Ron Paul quietly scores first popular vote victory

The Daily Caller

Texas Rep. Ron Paul secured his first popular vote victory of 2012 this weekend in the Virgin Islands. But although he won the most votes in the territory’s Republican presidential caucuses, he didn’t walk away with the most delegates.

According to results released by the Republican Party of the Virgin Islands, Paul received 112 votes, or 29 percent, to Romney’s 101 votes, a 26 percent share. Former Pennsylvania Sen. Rick Santorum received 23 votes and former House Speaker Newt Gingrich 18 votes.

Paul senior adviser Doug Wead declared victory in a statement posted to his website, but expressed irritation that most media outlets reported the Saturday announcement by Herb Schoenbohm, the territory’s GOP chair and a Romney supporter, that Romney had won the contest, before learning that Paul had indeed clinched the most votes.

Romney emerged with four delegates from the Virgin Island caucuses and Paul came out with just one. Delegates were elected individually, accounting for the disparity. One uncommitted delegate switched to support Romney after the vote.

In addition to the four delegates from Saturday’s caucuses, Romney also has the support of three Virgin Islands super delegates.

In his victory declaration, Wead wrote that it was ironic that Paul’s popular vote victory would be scuttled by a deft delegate-focused rival’s efforts — efforts that the Paul campaign claims to have perfected to snatch delegate-count victories in states where it lost the popular vote.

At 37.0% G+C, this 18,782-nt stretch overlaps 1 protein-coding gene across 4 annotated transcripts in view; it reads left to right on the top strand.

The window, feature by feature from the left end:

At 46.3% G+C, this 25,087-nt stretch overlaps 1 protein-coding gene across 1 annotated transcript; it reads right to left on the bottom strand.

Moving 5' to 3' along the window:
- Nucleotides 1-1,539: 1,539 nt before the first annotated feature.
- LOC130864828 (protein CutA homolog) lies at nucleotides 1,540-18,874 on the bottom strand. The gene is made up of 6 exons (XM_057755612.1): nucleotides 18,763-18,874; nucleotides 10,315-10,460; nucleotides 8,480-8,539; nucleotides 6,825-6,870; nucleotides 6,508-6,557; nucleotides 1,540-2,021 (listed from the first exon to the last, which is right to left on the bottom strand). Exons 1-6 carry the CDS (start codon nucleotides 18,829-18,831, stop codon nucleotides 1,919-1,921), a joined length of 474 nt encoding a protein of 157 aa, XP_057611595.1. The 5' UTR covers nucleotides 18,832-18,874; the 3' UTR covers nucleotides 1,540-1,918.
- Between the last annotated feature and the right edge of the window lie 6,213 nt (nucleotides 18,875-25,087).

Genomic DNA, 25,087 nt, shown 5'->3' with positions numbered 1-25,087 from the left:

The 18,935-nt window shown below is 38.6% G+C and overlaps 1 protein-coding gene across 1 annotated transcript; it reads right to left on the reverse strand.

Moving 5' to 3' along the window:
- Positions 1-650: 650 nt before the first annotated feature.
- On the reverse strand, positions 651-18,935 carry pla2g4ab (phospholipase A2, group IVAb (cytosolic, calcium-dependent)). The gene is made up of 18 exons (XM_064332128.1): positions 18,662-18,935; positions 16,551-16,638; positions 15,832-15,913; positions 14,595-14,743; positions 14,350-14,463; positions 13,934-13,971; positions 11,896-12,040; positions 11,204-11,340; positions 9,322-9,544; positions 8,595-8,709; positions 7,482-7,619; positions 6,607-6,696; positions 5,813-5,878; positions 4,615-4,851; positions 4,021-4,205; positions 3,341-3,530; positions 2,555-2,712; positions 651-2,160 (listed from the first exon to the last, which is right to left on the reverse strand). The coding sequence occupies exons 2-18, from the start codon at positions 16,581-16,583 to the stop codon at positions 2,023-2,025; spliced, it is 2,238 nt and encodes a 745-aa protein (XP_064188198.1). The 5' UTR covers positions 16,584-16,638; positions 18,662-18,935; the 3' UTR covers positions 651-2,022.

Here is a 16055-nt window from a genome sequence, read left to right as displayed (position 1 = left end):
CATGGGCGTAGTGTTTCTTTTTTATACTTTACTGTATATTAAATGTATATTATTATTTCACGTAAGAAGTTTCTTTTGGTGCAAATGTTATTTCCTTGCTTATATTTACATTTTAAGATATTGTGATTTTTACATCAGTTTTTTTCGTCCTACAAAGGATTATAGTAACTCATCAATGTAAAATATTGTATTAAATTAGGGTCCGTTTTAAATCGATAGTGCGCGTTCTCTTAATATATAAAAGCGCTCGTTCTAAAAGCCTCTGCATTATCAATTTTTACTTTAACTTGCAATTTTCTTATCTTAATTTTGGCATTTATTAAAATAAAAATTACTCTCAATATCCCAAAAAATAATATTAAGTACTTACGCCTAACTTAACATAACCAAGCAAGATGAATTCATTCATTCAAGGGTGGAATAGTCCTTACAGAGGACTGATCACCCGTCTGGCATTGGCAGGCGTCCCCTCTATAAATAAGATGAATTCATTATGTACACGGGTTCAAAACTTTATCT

“The Paul campaign contends that it may have actually won Iowa, Minnesota, Maine, North Dakota, Colorado and other caucus states where Romney or Santorum have been called the winners and where they won the popular vote,” noted Wead.

The Paul campaign has been seeking a statewide victory throughout the 2012 primary season. Immediately preceding the Iowa caucuses, Paul was outpolling his rivals and appeared a potential victor. When he fell a few percentage points short, states where he performed well during his 2008 bid looked promising. These hopes have been sequentially dashed with losses in Washington state, Alaska, Idaho and North Dakota.

Before the Virgin Islands, Paul came closest to victory in Maine, where a vote-counting controversy and a last-minute delay of one county’s vote provoked an outcry from Paul’s supporters. He ultimately came a mere 115 votes short of overtaking Romney’s vote count in the state.

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